L’Arpeggiata, Christina Pluhar
Tue 14 Dec 2021, Barbican Hall
Monteverdi’s monumental 1610 Vespro della Beata Vergine is now considered mainstream repertoire, but it was unusual to hear it performed alongside the inevitable sequence of Messiah’s in the run-up to Christmas. It was equally good that, amongst the current complicated Anglo-French relations, London could welcome the French group L’Arpeggiata and their founder/director Christina Pluhar. Current Covid and travel issues meant that they were rather more Anglo than usual, with several UK musicians drafted in at short notice to replace those unable to travel. The concert took place live on 14 December in the Barbican Hall, but was also available to stream live, which is how I saw the performance.
The programme note, with its excellent introduction by Alexandra Coghlan (which can be accessed here) set the historical and musical scene, including the continuing doubts about its composition and intention, raising such questions as “When was it composed? For what purpose and occasion? Was it ever performed and, if so, where and in what form? Finally – and most significantly – is it, in fact, a unified work at all?”. Taking the form of the traditional Catholic Vespers service, with its five Psalms, a Hymn and a concluding Magnificat, it could have been intended as a ceremonial contribution to the 1608 marriage of the Duke of Mantua’s son to Margherita of Savoy, or perhaps as “a musical portfolio to advertise to the visiting Pope Paul V (the work’s dedicatee) in hopes of a Vatican job”.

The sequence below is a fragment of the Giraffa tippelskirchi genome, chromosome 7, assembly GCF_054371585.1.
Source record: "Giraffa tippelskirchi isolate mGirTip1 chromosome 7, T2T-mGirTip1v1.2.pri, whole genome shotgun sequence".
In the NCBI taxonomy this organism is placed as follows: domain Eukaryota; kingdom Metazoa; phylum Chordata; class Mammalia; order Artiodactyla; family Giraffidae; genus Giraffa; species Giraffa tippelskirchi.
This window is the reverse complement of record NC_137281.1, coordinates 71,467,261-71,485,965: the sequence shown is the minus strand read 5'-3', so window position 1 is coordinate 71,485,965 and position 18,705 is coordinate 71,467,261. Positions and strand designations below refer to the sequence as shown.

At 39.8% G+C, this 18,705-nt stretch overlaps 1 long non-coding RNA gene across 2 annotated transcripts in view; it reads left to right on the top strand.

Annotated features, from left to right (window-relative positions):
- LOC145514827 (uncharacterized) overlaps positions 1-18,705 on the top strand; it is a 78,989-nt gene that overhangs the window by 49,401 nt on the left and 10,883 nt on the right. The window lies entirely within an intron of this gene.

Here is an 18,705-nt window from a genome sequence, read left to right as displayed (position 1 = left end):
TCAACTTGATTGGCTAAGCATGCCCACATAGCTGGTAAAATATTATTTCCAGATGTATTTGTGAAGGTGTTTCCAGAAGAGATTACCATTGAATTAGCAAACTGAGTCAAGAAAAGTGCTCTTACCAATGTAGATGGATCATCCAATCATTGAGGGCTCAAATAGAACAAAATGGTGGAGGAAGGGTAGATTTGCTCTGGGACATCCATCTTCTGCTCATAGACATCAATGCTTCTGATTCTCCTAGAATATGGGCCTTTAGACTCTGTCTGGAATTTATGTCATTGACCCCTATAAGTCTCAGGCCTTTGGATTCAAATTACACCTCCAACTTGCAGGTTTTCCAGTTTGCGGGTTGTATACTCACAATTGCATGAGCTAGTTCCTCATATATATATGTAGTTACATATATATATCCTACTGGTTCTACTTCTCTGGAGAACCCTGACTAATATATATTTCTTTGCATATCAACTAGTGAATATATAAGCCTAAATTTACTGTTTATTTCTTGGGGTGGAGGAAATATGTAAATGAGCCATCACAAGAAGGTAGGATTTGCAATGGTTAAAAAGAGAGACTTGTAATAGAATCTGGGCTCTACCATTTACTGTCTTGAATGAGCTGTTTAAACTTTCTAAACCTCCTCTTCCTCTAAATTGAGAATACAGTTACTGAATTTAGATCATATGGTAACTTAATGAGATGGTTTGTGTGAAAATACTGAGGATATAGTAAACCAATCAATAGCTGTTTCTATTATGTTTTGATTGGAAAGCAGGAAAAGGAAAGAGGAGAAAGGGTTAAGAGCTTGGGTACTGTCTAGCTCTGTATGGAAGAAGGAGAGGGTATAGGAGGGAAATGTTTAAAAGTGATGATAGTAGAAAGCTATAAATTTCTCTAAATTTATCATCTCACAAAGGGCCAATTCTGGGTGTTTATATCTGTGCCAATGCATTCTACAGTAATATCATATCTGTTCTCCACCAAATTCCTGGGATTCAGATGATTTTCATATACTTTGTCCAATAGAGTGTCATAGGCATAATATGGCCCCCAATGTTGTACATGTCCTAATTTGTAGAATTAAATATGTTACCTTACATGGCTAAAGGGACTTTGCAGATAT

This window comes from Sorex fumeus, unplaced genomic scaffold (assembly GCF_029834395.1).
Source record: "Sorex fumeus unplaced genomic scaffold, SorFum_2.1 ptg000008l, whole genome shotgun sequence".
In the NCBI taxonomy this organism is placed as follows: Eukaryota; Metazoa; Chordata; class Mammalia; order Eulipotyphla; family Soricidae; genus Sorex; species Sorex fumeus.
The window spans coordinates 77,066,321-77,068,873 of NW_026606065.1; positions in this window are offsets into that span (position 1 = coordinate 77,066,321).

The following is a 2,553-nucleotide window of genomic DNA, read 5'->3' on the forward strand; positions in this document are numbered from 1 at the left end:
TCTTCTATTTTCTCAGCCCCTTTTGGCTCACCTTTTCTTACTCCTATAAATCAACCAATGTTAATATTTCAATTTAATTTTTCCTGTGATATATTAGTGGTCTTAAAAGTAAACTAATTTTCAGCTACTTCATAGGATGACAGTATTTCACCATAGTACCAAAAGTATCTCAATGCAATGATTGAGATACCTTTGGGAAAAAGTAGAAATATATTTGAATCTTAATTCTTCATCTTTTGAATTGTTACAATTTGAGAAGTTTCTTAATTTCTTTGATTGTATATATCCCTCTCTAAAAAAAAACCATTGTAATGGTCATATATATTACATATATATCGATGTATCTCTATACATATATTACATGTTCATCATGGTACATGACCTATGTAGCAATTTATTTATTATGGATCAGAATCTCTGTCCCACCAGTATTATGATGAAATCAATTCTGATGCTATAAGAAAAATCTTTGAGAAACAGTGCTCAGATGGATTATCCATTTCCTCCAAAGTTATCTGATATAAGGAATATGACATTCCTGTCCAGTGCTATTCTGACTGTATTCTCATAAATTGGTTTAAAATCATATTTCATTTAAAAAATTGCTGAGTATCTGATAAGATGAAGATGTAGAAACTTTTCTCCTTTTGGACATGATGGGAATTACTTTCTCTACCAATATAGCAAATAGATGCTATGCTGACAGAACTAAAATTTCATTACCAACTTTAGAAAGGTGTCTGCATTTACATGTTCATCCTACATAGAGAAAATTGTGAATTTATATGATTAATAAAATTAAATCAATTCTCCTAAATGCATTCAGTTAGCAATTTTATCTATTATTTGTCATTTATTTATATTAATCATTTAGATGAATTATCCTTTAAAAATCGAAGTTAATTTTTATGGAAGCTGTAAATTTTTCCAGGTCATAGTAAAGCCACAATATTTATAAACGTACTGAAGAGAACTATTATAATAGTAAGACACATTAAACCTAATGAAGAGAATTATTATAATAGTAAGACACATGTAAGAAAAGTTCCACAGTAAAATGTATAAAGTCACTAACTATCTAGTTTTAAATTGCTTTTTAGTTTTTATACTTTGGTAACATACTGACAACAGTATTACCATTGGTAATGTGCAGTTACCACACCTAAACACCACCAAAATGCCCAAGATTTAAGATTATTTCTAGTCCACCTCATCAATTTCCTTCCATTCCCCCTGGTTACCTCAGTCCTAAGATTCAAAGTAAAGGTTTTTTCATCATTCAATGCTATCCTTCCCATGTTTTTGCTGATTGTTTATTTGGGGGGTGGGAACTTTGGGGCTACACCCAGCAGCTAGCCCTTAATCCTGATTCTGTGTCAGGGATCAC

Musically, its historic importance is that it combines the old prima pratica style and traditional plainchant cantus firmus with the emerging seconda pratica reflecting the style of the earliest operas. There is no record of it being performed in full during Monteverdi’s lifetime, or, indeed, if it was ever intended to be so performed, so attempts to recreate an ‘original’ performance are doomed. Despite its apparent grandeur, Monteverdi suggested that it was suitable for “chapels and ducal chambers”. This performance was non-liturgical, in that it omitted the plainchant antiphons before the Psalms and Magnificat, but was of a scale suitable for the space of the Barbican – at least as revealed in the stream. With one voice to a part for the chorus, they might have sounded a little underpowered in the hall, but would have projected well into the most un-churchlike acoustics.
The performance was impressive, with special mention due to the English tenor Nicholas Mulroy who, as well as announcing the entire piece with the dramatic opening solo Deus in adiutorium took the lead in several other sections, notably Nigra sum, his use of ornaments being particularly impressive. Amongst the instrumentalists, Jorge Jimenez & Jesus Merino Ruiz, violin, Doron Sherwin & Gawain Glenton, cornetto, Laura Agut & Emily White, trombone, and Josep Maria Marti Duran, theorbo, impressed. But the elaborations of the organ and theorbo continuo were rather overdone and prominent at times, particularly during the smaller scale sections, although this might have been as a result of microphone placing in the live stream and might not have been so audible in the hall. The occasional vibrato of some of the upper voices was distracting.
Given the acoustics, Christina Pluhar direction was comfortably paced without breaking any speed limits – it lasted about 90 minutes, compared to the 75 minutes of her 2011 recording, the first to get the Vespers onto a single CD. The large scale Ave maris stella and Magnificat that conclude the Vespers were particularly well done. The recording and video quality was good, although the stage microphones inevitably picked up more of the stage noise than would have been noticeable in the hall. Adding lighting effects seems to be the thing nowadays, and those at the Barbican sere subtle and well-judged, the vertical strips of light giving the appearance of a church organ, a Gothic church, or a forest, depending on the colour shifts and ones perception.